Post a few more signs

Ok, so we’re taking the family out for the day to Bainbridge Island. On our way to the terminal, we noticed that we encountered not just one or two signs that ensured we stayed on the right route to the terminal, we had more than eleven signs (we lost count) directing us…


Of course, due to a glitch in the boarding, we missed our ride and now lunching in the parking lot while we wait for the next departure.

Seeing the signs reminded me that you can’t have enough signs pointing out the right direction to help reassure you that you’re on the right path and ultimately find what you’re looking for.

I had heard from customers in the past that it was difficult to find out how to get support and more information n our products and services. yesterday a customer mentioned to me that the Windows Vista page and our customer support site (as mentioned previously here) have made it easier to get their questions answered. all we had to do was leave enough breadcrumbs in various places to make the resources more discoverable, and simplify our support portals.

But we probably have to put up a few more signs to help everyone find their way to the port, er, web portal.

[edits: fixed all the typos, as this was one of the first long posts sent from my Windows Mobile phone.]


Marc Benioff says “The enemy of my enemy is my friend. That makes Google my best friend.”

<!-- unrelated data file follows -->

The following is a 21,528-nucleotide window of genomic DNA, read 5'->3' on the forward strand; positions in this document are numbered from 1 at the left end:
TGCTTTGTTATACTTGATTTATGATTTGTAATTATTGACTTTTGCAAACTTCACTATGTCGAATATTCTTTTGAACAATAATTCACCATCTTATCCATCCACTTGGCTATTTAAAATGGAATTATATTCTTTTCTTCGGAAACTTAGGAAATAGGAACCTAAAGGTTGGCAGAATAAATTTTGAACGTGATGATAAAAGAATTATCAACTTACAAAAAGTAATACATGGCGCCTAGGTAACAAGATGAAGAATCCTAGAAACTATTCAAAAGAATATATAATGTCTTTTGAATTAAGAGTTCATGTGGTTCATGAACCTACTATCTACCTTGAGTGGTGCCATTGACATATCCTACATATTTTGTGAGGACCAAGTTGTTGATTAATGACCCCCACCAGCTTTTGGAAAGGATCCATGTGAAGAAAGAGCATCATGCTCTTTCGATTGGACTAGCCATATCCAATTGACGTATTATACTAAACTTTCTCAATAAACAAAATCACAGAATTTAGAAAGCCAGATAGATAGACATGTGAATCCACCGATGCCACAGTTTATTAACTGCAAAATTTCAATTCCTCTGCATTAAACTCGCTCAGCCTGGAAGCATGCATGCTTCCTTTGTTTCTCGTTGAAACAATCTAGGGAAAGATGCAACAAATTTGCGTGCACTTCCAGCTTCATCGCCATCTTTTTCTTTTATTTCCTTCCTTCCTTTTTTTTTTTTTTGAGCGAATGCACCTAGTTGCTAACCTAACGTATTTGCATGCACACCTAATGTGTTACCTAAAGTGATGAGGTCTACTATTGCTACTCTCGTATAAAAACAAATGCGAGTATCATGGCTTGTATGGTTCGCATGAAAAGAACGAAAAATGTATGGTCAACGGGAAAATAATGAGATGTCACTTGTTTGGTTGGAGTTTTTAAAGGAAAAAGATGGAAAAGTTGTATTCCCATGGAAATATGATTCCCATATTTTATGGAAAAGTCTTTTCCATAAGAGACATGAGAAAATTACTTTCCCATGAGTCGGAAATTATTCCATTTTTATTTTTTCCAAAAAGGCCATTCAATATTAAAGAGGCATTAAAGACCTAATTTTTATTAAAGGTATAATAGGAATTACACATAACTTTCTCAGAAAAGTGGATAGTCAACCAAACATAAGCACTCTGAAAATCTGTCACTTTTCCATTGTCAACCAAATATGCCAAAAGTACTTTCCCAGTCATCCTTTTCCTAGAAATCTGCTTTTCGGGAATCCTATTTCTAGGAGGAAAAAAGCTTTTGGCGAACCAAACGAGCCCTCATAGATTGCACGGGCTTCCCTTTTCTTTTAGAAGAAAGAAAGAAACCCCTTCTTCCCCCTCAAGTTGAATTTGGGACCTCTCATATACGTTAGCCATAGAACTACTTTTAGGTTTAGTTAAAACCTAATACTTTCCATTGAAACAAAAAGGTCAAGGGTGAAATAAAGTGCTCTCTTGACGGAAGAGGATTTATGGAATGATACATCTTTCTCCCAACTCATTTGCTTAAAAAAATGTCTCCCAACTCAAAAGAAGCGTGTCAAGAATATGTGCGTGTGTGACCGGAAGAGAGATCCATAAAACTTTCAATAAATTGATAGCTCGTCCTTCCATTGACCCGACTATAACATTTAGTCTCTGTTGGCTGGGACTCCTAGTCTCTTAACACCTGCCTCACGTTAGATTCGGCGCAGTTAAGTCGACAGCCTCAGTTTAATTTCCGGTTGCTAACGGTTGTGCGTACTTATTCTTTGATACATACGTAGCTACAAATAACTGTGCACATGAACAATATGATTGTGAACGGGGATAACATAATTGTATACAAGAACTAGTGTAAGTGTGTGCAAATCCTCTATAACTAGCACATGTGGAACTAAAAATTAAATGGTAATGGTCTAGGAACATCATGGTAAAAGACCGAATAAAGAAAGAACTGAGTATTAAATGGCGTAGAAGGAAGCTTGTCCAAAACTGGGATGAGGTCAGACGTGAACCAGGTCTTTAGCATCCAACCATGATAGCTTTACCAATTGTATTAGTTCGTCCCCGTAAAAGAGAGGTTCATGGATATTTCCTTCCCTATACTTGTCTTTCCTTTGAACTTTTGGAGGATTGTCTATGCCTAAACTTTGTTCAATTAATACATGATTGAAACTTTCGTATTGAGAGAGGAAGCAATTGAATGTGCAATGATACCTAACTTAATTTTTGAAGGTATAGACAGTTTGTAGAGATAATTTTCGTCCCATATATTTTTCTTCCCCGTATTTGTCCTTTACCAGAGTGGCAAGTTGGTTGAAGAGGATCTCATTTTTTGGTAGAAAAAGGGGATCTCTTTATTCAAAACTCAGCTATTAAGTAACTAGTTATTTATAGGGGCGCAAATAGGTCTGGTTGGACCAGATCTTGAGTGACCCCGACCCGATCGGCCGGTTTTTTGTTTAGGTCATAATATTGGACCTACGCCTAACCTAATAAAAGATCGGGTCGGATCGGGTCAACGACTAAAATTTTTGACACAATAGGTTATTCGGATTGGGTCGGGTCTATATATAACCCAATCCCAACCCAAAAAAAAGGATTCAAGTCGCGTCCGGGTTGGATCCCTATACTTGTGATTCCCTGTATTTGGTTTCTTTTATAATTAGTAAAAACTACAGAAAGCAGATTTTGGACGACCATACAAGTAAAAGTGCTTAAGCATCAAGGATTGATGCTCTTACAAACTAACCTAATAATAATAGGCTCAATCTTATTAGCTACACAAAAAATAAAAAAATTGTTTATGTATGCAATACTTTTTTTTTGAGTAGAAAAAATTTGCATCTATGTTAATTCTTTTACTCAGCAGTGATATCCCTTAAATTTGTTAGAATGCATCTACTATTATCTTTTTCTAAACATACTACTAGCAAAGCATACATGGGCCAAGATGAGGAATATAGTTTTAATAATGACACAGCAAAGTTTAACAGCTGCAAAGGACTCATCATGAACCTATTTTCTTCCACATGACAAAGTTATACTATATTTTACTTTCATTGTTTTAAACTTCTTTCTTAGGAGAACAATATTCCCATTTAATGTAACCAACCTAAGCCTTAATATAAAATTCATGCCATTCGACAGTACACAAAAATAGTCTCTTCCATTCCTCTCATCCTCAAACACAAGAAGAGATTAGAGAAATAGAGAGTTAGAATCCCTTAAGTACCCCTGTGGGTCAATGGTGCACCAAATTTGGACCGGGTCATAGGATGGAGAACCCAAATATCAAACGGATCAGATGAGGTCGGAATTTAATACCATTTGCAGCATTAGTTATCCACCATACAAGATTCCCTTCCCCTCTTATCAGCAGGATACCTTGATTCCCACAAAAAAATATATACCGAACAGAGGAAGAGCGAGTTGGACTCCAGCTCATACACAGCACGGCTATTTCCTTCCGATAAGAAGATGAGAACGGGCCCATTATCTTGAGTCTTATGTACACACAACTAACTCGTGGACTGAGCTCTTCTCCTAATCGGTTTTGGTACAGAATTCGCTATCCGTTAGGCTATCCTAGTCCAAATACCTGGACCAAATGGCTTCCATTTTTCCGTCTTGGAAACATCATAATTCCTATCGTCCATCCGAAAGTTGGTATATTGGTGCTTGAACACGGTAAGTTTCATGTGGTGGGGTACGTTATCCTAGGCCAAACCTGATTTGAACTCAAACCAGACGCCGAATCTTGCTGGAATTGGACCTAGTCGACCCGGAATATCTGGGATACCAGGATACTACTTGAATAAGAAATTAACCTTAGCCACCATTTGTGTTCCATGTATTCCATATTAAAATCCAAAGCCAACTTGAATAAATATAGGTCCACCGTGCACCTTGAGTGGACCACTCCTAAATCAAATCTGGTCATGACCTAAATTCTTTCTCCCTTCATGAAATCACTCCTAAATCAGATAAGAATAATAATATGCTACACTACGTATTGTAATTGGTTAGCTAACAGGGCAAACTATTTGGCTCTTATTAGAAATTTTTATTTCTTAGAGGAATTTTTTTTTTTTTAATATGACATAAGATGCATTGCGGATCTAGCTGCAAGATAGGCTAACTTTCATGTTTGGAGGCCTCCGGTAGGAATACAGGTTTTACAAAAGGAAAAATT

An article of interest on CRM from Rich Tehrani of Customer Interaction Solutions. He asked Marc Benioff of “what he thought about all of the consolidation in the market…”

Marc Benioff said that “organic growth is slowing in the client-server space and these companies must consolidate to survive.”

And that “The enemy of my enemy is my friend. That makes Google my best friend.”

Watching parts of “The Godfather” trilogy this morning whilst making the family breakfast, I thought of the Michael Coreleone’s line, when talking about maintaining the appearance of a close friendship with someone who actually isn’t: “Keep your friends close, but your enemies closer.”

Makes you think. πŸ˜‰

Off to the Bellevue Art Fair today — have a great Sunday.


Blog: Are great strategic thinkers born or made?

Interesting post from Michael Watkins on How to Think Strategically,

“Are great strategic thinkers born or made? The answer turns out to be β€œyes.” Yes, individuals sit somewhere on a spectrum of innate talent and yes, you can develop that talent.

“Approaches to develop your strategic thinking ability include…

  • Immersion.

  • Apprenticeships.

  • Simulations.

  • Game-theory training.

  • Case-based education.

  • Cognitive reshaping.

“What suggestions do you have for developing the ability to think strategically?”

You can join Mr. Watkins’ discussion here.